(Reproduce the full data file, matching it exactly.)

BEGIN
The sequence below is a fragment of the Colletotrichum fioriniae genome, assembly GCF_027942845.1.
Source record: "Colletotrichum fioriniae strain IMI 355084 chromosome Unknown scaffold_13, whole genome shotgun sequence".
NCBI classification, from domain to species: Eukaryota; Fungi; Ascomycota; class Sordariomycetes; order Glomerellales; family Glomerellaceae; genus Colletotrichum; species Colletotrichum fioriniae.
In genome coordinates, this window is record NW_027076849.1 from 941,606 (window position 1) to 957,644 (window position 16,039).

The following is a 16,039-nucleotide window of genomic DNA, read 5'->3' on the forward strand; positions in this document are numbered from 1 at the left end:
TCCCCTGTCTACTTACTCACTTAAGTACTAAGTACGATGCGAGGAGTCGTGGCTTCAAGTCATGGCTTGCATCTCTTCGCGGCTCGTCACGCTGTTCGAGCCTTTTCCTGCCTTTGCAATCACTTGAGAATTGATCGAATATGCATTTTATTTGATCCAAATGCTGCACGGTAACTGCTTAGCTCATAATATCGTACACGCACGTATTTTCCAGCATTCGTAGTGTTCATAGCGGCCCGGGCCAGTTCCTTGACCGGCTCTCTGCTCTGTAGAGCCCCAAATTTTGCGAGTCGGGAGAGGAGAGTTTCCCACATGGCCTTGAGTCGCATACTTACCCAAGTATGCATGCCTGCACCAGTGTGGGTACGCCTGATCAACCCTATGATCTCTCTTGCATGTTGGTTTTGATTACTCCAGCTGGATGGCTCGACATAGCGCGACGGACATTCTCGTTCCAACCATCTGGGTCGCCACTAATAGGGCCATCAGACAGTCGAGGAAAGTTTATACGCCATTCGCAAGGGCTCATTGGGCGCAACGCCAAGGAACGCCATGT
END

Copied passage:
The sequence below is a fragment of the Colletotrichum fioriniae genome, assembly GCF_027942845.1.
Source record: "Colletotrichum fioriniae strain IMI 355084 chromosome Unknown scaffold_13, whole genome shotgun sequence".
NCBI classification, from domain to species: Eukaryota; Fungi; Ascomycota; class Sordariomycetes; order Glomerellales; family Glomerellaceae; genus Colletotrichum; species Colletotrichum fioriniae.
In genome coordinates, this window is record NW_027076849.1 from 941,606 (window position 1) to 957,644 (window position 16,039).

The following is a 16,039-nucleotide window of genomic DNA, read 5'->3' on the forward strand; positions in this document are numbered from 1 at the left end:
TCCCCTGTCTACTTACTCACTTAAGTACTAAGTACGATGCGAGGAGTCGTGGCTTCAAGTCATGGCTTGCATCTCTTCGCGGCTCGTCACGCTGTTCGAGCCTTTTCCTGCCTTTGCAATCACTTGAGAATTGATCGAATATGCATTTTATTTGATCCAAATGCTGCACGGTAACTGCTTAGCTCATAATATCGTACACGCACGTATTTTCCAGCATTCGTAGTGTTCATAGCGGCCCGGGCCAGTTCCTTGACCGGCTCTCTGCTCTGTAGAGCCCCAAATTTTGCGAGTCGGGAGAGGAGAGTTTCCCACATGGCCTTGAGTCGCATACTTACCCAAGTATGCATGCCTGCACCAGTGTGGGTACGCCTGATCAACCCTATGATCTCTCTTGCATGTTGGTTTTGATTACTCCAGCTGGATGGCTCGACATAGCGCGACGGACATTCTCGTTCCAACCATCTGGGTCGCCACTAATAGGGCCATCAGACAGTCGAGGAAAGTTTATACGCCATTCGCAAGGGCTCATTGGGCGCAACGCCAAGGAACGCCATGT